Do you have a bad smell in your motorhome? How do you prevent condensation and damp? We’re here to help with this comprehensive guide to motorhome odours.
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If your motorhome or campervan smells of any of the following, then you can fix the problem and prevent it from happening again. Work out where the smell is coming from, or whether it’s a general all over smell.
- Sulphur and rotten eggs
- Damp and musty
Smells of Sewage
Sewer smells in a camper are likely to be an issue with either your motorhome toilet and its’ cassette (sometimes called a black water tank) or your grey waste tanks. Grey water or waste is any liquid waste that is not toilet waste and goes into a holding tank, or series of holding tanks underneath your habitation space. Not all motorhomes have sink traps so sometimes the smell can come back up through the plug-hole.
- If you think it’s the loo, then give your camper bathroom and loo a good clean. Empty the cassette and clean with a specialist product like this one.
- If the odour is more general throughout your motorhome, then your grey water tank smells.you need to empty your grey tank at a suitable disposal point and flush out and clean your grey waste tank. Here’s how – access a hose with good pressure and literally get your arm as far into your waste or sewer tank as possible giving the hose a good spray around, whilst keeping the drain open. Allow the water to drain fully and then close the drain and fill the grey waste tank to around 20%. Add some specialist heavy duty tank treatment before taking a road trip along some (hopefully) mountainous and bendy roads to your next destination, so the whole lot sloshes around, before emptying on arrival.
- As a short-term measure, you could mix a cup of baking soda (half a cup to a pint) and pour down each drain. It will eliminate the tank odour and makes an effective and quick motorhome waste tank cleaner.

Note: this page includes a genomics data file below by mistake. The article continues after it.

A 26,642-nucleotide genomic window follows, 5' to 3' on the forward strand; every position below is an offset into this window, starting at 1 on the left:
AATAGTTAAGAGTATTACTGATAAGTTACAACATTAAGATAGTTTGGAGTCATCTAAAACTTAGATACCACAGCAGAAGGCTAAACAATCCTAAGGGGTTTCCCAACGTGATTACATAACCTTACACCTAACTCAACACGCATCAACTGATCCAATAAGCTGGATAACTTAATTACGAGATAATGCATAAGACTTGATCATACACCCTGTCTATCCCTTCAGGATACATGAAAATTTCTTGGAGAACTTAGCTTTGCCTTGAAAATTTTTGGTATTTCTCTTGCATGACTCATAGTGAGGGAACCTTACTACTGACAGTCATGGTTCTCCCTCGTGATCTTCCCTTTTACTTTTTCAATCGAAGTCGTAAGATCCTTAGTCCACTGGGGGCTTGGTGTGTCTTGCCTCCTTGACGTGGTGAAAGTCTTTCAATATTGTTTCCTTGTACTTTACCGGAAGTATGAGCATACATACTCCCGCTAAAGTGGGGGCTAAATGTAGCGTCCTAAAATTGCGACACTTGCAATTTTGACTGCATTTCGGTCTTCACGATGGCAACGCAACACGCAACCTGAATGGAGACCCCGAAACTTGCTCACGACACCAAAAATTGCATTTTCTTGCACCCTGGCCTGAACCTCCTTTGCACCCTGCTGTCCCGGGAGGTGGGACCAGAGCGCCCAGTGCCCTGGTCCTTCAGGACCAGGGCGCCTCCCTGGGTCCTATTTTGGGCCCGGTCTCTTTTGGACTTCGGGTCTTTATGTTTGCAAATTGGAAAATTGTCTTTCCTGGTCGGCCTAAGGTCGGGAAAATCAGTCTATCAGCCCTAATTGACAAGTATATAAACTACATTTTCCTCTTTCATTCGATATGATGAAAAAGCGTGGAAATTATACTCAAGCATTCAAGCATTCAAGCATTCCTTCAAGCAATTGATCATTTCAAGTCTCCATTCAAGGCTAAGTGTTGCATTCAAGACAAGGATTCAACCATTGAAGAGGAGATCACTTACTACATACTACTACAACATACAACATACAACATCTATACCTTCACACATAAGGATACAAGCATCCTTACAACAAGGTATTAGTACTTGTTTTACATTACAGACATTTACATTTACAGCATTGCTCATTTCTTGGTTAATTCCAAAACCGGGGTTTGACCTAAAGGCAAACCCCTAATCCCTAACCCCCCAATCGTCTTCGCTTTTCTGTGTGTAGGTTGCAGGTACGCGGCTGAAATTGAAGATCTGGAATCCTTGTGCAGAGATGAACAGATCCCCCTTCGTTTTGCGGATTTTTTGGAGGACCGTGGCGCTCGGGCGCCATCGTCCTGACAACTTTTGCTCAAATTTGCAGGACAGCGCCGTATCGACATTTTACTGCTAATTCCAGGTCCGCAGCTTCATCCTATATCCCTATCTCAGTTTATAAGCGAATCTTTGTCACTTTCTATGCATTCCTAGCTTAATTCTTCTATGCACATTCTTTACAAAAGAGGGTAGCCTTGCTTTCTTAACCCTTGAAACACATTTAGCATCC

How do I stop it happening again?
If the problem is with your cassette toilet then;
- Fit a SOG system to your loo, this takes smells away by using fresh air via an electrical ventilation system, no chemicals required and your motorhome bathroom smells fresh!
- The flush system on most motorhome loos will not cover the whole bowl with water unless you run the flush for at least 30 seconds; not the best use of your limited water! Keep a spray bottle of water in the loo and use to to cover the bowl after use…this will dilute any residual urine and stop it breaking down so quickly, which is when it starts to smell.
- Clean your loo every day, including all the surrounds.
- Clean your cassette inside every time you empty it using a specialist product like this one.
- If you use chemicals, make sure you are adding the correct ones and the right amount.
- Use lightweight toilet paper that decomposes quickly.
- Some people do not use their toilet to poo in, but I can confirm (after years of working in elderly care) that urine smells way more than poo!
If the problem is with your grey waste tanks then;
- Scrape dishes and pans before washing to remove as much residue and food waste as possible.
- If you’re on site, utilise their washing-up facilities.
- Try using eco-friendly soaps and liquids manufactured without chemicals which won’t contaminate your water systems.
- Use a strainer basket on your plugholes.
- Where possible, empty your grey waste tank daily.
- Flush your tank and pipes through and clean regularly.
Smells of Sulpher / Rotten Eggs
This is either your grey waste tanks or your leisure batteries.
Check your batteries first; if the smell is located in your garage or wherever your leisure batteries are fitted and they are fizzing (you’ll know if they are!) then your battery has ‘boiled’.
If it’s not your batteries then grey waste will be the culprit. Motorhome waste tank smells can be really unpleasant and grey waste that has been sitting for a long time in a sealed container (i.e. your tank) can smell strongly of rotten eggs and sulphur because it has stagnated in the tank. This is often a problem if you’ve been parked up wild camping for three or more days without being able to empty, and then move off with a full or partially full tank of grey waste water.
- If your leisure batteries have boiled, the battery will have discharged sulphuric acid onto the battery and its container. You must assume the battery and container are both coated so do not touch them. Isolate the batteries in accordance with your motorhome instruction manual. Sadly, your battery has probably had it and will need to be replaced; most leisure batteries only last 3-4 years at most.
- If the smell is more general, then you’ll need to flush through and clean out your grey waste tank and pipes as described above.
How do I stop it happening again?
However you manage your leisure batteries, they do have a defined life and will not last forever, but there are steps you can take to prolongue their life.